How will it look? What are the benefits? How does this affect mobile search?
Last night, Google released a new ad format dubbed Expanded Text Ads. The new format is being rolled out following the removal of text ads in the right hand side bar.
- This new format allows advertisers to include two headlines of text, each up to 30 characters long, instead of the original one line of 25 characters.
- The description line can now contain up to 80 characters of text, instead of 70 characters as in the old format.
- The Display URL field now allows advertisers to append two paths, meaning you can be more specific. The domain is extracted automatically from the final URL.
- The ad copy is nearly 50% bigger – great for maximising presence on mobile search results.
The ad editor has been changed to accommodate these updates, shown below:
How this could benefit PPC campaigns
This is the first change to character limits in Google Text Ads in over 15 years; it heralds a new approach to messaging to consumers and allows searchers to gather more information before clicking ads. Consumers will be better informed, which in turn could result in:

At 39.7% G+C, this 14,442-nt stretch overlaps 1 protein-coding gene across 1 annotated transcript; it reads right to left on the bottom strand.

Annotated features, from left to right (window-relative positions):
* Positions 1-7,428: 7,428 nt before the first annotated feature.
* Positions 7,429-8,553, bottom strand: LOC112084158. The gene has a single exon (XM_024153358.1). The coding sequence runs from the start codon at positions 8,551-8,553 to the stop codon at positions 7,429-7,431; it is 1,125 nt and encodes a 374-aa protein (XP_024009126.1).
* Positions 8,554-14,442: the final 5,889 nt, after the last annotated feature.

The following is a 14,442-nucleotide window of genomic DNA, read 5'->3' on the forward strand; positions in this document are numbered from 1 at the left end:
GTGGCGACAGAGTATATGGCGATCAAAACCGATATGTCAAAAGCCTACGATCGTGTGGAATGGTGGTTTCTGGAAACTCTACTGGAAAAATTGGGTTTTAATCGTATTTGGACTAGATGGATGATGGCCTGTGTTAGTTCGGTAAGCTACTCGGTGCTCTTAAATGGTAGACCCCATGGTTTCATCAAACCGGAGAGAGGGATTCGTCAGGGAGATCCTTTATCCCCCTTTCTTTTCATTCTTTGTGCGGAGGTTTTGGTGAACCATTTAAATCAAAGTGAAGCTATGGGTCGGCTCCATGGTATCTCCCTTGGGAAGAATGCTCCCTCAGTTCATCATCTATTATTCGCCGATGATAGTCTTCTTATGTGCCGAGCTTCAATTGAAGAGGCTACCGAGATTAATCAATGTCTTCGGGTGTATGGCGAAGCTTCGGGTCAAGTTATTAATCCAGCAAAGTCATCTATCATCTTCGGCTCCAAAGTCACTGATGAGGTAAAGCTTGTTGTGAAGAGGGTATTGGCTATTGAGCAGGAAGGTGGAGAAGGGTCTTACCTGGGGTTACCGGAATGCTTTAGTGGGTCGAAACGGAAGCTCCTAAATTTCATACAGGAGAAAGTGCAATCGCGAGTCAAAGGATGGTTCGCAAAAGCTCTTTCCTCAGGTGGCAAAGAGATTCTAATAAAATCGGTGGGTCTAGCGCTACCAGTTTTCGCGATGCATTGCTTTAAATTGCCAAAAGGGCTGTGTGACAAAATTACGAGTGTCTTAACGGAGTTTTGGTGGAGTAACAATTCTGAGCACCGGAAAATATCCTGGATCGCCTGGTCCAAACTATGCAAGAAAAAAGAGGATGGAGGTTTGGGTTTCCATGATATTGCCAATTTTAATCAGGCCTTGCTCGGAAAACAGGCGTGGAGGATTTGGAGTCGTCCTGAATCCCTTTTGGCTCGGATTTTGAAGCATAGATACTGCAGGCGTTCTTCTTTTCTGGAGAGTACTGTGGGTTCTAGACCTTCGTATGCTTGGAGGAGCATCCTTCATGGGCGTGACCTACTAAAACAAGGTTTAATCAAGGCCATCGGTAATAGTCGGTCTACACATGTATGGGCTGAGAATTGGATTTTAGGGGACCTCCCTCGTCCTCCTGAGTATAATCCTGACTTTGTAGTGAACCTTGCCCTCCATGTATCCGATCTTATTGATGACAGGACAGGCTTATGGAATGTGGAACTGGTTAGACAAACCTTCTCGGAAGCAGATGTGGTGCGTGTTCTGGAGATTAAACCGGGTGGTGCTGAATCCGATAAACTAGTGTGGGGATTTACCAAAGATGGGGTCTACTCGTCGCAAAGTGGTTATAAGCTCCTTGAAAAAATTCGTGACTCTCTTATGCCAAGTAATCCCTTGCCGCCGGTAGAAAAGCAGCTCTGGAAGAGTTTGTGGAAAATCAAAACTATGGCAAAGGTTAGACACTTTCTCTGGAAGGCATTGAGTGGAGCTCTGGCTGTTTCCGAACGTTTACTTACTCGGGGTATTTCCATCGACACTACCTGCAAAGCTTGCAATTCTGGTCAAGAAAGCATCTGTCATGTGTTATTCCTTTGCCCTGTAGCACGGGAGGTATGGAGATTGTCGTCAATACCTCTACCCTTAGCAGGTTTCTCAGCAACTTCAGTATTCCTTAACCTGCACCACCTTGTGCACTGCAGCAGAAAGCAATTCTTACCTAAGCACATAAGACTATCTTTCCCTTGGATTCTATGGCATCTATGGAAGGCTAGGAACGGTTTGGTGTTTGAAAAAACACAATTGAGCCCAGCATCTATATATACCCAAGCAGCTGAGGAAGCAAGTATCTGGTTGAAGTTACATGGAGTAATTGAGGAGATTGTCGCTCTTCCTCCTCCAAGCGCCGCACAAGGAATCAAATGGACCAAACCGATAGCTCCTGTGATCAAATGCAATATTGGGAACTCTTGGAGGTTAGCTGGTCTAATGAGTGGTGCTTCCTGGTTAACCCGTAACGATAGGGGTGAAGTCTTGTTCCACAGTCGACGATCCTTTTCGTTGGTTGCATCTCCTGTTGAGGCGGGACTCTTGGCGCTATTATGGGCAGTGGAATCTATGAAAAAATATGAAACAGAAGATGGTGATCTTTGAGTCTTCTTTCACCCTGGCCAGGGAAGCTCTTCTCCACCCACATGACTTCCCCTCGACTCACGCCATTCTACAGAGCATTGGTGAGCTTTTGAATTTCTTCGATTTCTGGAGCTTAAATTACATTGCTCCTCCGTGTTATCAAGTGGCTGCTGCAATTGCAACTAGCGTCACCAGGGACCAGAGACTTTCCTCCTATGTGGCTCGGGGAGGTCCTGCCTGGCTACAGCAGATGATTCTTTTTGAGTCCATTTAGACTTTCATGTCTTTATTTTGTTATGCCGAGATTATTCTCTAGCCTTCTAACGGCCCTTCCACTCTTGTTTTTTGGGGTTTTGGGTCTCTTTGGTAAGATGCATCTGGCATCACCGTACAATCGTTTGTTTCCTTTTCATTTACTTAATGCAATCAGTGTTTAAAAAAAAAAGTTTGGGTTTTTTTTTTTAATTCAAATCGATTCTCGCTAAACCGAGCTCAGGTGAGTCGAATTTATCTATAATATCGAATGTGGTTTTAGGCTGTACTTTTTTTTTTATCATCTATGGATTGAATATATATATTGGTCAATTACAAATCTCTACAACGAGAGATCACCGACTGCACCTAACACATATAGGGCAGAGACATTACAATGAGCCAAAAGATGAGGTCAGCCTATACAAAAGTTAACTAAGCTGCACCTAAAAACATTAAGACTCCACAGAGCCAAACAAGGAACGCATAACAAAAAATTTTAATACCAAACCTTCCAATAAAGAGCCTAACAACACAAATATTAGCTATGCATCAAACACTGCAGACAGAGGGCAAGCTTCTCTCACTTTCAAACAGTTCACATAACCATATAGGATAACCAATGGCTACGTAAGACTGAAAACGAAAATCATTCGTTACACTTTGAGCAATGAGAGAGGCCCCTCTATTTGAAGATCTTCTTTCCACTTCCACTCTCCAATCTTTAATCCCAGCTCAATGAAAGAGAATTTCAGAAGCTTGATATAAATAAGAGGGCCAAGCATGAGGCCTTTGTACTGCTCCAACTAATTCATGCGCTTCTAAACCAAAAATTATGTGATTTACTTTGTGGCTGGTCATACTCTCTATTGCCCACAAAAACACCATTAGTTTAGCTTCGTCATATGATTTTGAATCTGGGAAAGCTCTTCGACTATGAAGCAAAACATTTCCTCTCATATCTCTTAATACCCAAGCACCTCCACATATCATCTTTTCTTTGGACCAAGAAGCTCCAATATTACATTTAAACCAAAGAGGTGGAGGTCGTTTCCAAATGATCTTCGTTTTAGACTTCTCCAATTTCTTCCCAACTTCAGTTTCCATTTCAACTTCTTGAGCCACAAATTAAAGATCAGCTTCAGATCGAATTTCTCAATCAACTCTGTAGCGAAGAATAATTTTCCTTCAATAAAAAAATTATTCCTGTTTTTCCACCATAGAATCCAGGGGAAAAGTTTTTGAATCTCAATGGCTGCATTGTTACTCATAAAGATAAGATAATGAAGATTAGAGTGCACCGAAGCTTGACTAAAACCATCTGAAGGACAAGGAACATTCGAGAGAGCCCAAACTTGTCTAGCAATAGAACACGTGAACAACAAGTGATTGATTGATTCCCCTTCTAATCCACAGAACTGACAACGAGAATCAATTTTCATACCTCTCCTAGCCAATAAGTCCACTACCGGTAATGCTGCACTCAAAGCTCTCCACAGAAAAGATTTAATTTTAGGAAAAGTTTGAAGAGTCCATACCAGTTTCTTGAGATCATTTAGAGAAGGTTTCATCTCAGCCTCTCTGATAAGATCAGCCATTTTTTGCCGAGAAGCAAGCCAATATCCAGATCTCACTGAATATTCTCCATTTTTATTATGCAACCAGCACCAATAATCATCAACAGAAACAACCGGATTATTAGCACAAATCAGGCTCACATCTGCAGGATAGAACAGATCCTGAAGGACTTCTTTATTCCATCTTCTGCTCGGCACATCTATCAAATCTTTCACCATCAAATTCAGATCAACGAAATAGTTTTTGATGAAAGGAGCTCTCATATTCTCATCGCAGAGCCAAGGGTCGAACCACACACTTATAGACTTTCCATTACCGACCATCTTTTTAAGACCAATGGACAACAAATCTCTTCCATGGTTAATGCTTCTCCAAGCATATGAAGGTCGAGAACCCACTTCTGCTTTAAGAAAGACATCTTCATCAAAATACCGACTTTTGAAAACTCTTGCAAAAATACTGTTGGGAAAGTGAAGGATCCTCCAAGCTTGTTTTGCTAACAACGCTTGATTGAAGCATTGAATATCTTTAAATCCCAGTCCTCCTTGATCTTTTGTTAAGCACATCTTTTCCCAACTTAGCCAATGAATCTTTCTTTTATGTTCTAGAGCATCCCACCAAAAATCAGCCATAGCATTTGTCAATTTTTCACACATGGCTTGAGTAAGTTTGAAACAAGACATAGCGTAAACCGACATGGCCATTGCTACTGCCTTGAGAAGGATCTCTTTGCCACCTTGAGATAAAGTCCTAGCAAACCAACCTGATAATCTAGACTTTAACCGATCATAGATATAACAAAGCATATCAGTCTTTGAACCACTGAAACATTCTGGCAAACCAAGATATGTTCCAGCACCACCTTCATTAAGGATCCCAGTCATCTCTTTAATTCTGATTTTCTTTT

- Better engagement on-site
- Lower bounce rates
- Consumers find what they are looking for quicker and easier…
- …Thus resulting in higher conversion rates
Google expects this change to improve CTR by up to 20% over existing text ads, with this likely to decrease as the new format is widely adopted. However, we expect that the additional SERP real estate that paid search ads will own will shift more traffic towards ads over organic results. This clearly makes sense for Google, but in terms of competition between paid ads, the advantage lies in early adoption.
Improved Mobile Experience
The Expanded Text Ads format accommodates the growing opportunity in mobile search. The ads will be larger, clearer and more informative – assisting consumers in making decisions. This ultimately means that the top position becomes even more important, as the ads will have more prominence than ever before. On small screens, this is a key factor in CTR uplift. An improved mobile experience for consumers should see increased campaign success for advertisers.
Of course, this new ad format will mean a lot of testing in the early stages for advertisers, and it will be interesting to see some initial results and best practises further down the line. Until then, there will be much more communication from Google on the roll-out of this and how it is affecting the performance for individual advertisers.